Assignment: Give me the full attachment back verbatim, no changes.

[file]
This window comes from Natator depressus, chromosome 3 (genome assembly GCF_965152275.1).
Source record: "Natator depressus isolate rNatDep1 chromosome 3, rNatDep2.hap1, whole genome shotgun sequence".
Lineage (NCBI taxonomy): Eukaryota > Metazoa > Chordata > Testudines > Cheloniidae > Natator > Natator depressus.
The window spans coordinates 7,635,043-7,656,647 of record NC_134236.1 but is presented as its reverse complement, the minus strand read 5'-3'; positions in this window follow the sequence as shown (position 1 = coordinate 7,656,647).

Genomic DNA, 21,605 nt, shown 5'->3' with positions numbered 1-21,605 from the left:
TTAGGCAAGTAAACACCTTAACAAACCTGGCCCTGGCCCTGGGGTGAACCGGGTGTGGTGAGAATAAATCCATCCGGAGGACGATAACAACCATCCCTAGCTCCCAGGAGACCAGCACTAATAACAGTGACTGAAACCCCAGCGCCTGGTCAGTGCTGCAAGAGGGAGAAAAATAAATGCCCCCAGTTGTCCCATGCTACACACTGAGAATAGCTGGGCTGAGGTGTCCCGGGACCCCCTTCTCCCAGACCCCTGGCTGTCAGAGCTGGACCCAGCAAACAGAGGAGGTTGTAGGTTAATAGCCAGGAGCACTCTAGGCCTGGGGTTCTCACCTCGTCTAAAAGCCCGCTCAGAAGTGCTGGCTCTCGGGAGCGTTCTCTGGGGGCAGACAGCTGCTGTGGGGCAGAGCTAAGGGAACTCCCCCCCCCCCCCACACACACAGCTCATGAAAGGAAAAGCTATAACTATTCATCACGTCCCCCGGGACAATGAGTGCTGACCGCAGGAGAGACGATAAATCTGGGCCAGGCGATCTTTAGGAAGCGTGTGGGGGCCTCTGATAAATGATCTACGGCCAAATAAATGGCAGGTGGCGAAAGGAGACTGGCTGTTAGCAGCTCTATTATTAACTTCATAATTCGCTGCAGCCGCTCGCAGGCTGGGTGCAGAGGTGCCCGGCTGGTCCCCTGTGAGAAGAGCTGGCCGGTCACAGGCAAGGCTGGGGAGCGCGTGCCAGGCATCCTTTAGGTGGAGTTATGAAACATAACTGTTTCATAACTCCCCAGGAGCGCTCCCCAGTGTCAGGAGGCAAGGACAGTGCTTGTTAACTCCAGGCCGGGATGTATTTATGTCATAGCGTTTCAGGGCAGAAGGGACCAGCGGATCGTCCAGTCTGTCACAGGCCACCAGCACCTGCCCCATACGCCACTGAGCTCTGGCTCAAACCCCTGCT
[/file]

This window comes from Natator depressus, chromosome 3 (genome assembly GCF_965152275.1).
Source record: "Natator depressus isolate rNatDep1 chromosome 3, rNatDep2.hap1, whole genome shotgun sequence".
Lineage (NCBI taxonomy): Eukaryota > Metazoa > Chordata > Testudines > Cheloniidae > Natator > Natator depressus.
The window spans coordinates 7,635,043-7,656,647 of record NC_134236.1 but is presented as its reverse complement, the minus strand read 5'-3'; positions in this window follow the sequence as shown (position 1 = coordinate 7,656,647).

Genomic DNA, 21,605 nt, shown 5'->3' with positions numbered 1-21,605 from the left:
TTAGGCAAGTAAACACCTTAACAAACCTGGCCCTGGCCCTGGGGTGAACCGGGTGTGGTGAGAATAAATCCATCCGGAGGACGATAACAACCATCCCTAGCTCCCAGGAGACCAGCACTAATAACAGTGACTGAAACCCCAGCGCCTGGTCAGTGCTGCAAGAGGGAGAAAAATAAATGCCCCCAGTTGTCCCATGCTACACACTGAGAATAGCTGGGCTGAGGTGTCCCGGGACCCCCTTCTCCCAGACCCCTGGCTGTCAGAGCTGGACCCAGCAAACAGAGGAGGTTGTAGGTTAATAGCCAGGAGCACTCTAGGCCTGGGGTTCTCACCTCGTCTAAAAGCCCGCTCAGAAGTGCTGGCTCTCGGGAGCGTTCTCTGGGGGCAGACAGCTGCTGTGGGGCAGAGCTAAGGGAACTCCCCCCCCCCCCCACACACACAGCTCATGAAAGGAAAAGCTATAACTATTCATCACGTCCCCCGGGACAATGAGTGCTGACCGCAGGAGAGACGATAAATCTGGGCCAGGCGATCTTTAGGAAGCGTGTGGGGGCCTCTGATAAATGATCTACGGCCAAATAAATGGCAGGTGGCGAAAGGAGACTGGCTGTTAGCAGCTCTATTATTAACTTCATAATTCGCTGCAGCCGCTCGCAGGCTGGGTGCAGAGGTGCCCGGCTGGTCCCCTGTGAGAAGAGCTGGCCGGTCACAGGCAAGGCTGGGGAGCGCGTGCCAGGCATCCTTTAGGTGGAGTTATGAAACATAACTGTTTCATAACTCCCCAGGAGCGCTCCCCAGTGTCAGGAGGCAAGGACAGTGCTTGTTAACTCCAGGCCGGGATGTATTTATGTCATAGCGTTTCAGGGCAGAAGGGACCAGCGGATCGTCCAGTCTGTCACAGGCCACCAGCACCTGCCCCATACGCCACTGAGCTCTGGCTCAAACCCCTGCT